In case you're not sure how your skin will react, perform a patch test and take it from there. Do not ingest tea tree oil.
There are tons of over-the-counter anti-acne products that you can find in drugstores and cosmetics shops, but if you’d rather not experiment, raw honey is your go-to solution.
It’s common knowledge that honey and beeswax have medicinal properties. Honey possesses strong anti-inflammatory properties, and besides, it’s a powerful antiseptic, which means that it also keeps bacteria at bay. It's no wonder that honey was used even in Ancient Egypt, for purposes from depilation, to healing wounds and preserving materials.
But when it comes to pimples, ordinary honey found in grocery stores won’t be much help. You’ll need the rawest honey you can get, which you can apply the same as any other topical medication. Just apply raw honey over the affected area and leave it overnight.
Repeat this as many times as you want, since honey is perfectly natural and harmless. Of course, you should wash the area afterward to avoid stains or sticky incidents.
Misumi's Complete Clear 3-Step System is the perfect way to help tame mild acne vulgaris to severe acne (or even cystic acne). With a cleanser, toner and moisturizer included, this everyday spot treatment will remove dead skin cells, dirt, debris and inpurities. Misumi's acne fighting ingredients kills bacteria. It's great for calming breakouts and skin irritation, and reducing inflammation. Try it now!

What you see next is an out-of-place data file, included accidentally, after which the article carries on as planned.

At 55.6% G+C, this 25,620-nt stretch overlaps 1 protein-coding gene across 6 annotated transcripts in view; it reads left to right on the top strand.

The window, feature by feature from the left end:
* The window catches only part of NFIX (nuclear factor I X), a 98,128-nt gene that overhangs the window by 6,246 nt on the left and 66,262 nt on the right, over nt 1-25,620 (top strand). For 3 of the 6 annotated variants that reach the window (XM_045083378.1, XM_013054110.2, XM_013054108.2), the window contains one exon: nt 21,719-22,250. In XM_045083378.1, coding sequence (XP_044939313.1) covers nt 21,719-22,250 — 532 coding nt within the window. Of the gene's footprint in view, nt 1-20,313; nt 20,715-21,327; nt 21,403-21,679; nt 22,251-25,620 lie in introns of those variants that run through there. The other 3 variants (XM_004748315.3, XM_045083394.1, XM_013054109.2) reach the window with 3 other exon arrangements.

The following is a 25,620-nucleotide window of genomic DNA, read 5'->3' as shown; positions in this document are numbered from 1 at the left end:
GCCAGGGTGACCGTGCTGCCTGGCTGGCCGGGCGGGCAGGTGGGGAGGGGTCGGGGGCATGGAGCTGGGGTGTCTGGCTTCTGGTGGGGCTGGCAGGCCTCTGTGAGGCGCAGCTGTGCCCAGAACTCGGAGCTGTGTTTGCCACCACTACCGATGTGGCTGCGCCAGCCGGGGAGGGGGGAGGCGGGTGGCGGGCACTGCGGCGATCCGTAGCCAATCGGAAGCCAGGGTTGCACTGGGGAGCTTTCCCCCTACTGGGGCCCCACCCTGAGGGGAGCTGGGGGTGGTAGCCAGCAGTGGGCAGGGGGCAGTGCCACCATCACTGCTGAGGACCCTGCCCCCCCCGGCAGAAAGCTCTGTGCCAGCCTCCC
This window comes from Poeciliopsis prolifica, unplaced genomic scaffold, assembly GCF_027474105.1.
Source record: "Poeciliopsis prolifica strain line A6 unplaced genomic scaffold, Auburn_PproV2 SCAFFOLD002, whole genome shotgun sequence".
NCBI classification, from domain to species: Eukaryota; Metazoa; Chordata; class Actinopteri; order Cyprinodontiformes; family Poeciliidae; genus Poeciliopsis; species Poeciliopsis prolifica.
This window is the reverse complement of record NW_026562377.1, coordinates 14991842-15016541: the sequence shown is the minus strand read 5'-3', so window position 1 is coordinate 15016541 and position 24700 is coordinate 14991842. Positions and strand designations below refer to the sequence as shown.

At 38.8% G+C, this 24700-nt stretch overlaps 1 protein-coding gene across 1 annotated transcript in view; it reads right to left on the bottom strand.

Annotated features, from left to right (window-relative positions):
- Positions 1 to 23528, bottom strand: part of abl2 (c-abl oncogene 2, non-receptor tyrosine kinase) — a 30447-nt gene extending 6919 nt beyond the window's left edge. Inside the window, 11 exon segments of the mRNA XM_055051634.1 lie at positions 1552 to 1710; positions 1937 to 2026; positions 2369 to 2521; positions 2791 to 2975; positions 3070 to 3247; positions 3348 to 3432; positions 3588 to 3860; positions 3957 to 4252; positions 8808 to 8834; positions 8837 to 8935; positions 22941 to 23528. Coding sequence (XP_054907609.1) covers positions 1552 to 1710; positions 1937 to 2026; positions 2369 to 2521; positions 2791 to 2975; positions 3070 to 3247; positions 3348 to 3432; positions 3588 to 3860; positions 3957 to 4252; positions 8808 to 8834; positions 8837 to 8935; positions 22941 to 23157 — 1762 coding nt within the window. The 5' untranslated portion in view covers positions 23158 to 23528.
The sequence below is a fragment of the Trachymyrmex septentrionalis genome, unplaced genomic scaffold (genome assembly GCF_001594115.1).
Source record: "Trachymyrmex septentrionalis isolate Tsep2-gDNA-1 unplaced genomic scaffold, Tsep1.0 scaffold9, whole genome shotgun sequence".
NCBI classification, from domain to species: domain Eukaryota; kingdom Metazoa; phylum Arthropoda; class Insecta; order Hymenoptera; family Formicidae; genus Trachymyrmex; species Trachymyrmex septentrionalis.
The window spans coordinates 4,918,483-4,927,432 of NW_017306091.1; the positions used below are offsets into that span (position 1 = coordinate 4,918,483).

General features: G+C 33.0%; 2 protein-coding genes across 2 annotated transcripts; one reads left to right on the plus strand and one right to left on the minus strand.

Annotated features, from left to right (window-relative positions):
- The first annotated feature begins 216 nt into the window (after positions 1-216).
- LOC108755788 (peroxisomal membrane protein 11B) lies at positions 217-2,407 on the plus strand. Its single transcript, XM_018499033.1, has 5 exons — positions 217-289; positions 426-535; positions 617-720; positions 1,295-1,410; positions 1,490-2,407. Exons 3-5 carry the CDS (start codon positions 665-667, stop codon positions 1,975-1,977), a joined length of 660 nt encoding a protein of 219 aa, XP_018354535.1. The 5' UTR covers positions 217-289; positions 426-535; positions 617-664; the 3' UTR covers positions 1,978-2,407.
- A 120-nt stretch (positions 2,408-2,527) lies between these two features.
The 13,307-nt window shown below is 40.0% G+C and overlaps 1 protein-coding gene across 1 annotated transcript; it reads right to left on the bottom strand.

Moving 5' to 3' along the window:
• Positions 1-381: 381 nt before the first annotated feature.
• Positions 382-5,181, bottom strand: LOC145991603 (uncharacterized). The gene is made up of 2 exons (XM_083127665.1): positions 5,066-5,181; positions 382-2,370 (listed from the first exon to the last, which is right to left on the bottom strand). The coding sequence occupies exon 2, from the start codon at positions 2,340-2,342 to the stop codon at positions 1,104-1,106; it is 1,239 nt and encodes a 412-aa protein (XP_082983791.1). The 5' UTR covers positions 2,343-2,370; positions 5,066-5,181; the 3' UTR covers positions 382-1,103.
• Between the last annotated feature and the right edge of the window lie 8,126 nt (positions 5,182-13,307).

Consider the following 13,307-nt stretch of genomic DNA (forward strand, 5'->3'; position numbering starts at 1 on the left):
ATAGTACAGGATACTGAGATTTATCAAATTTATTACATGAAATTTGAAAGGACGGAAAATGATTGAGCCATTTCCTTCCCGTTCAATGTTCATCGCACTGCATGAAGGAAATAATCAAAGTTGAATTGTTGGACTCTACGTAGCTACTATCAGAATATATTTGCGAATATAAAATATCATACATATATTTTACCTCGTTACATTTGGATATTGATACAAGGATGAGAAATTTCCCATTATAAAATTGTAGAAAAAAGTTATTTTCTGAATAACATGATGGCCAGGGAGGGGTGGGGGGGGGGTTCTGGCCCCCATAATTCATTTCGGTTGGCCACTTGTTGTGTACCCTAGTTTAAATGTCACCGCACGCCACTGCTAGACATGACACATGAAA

Treating deep, painful pimples is not easy. If none of the above-mentioned advice works, your best bet is to visit a dermatologist and heed their advice. Additionally, here are some basic dos and don’ts when treating pimples.
That's pretty much it. We hope all of this will be helpful to you. If your pimple problem has been going on for a long time and it doesn’t go away, seek the opinion of doctors and dermatologists. Professionals are professionals for a reason. They can provide the best advice and acne treatments, and that's something you owe to yourself and your body.
American Academy of Dermatology - How to treat deep, painful pimples
This information is meant to supplement, not replace advice from your doctor or healthcare provider and is not meant to cover all possible uses, precautions, interactions or adverse effects. This information may not fit your specific health circumstances, and its goal is to offer a general view of the subject. In case you are suffering from a severe case of acne, you should consult with a dermatologist or a certified medical professional.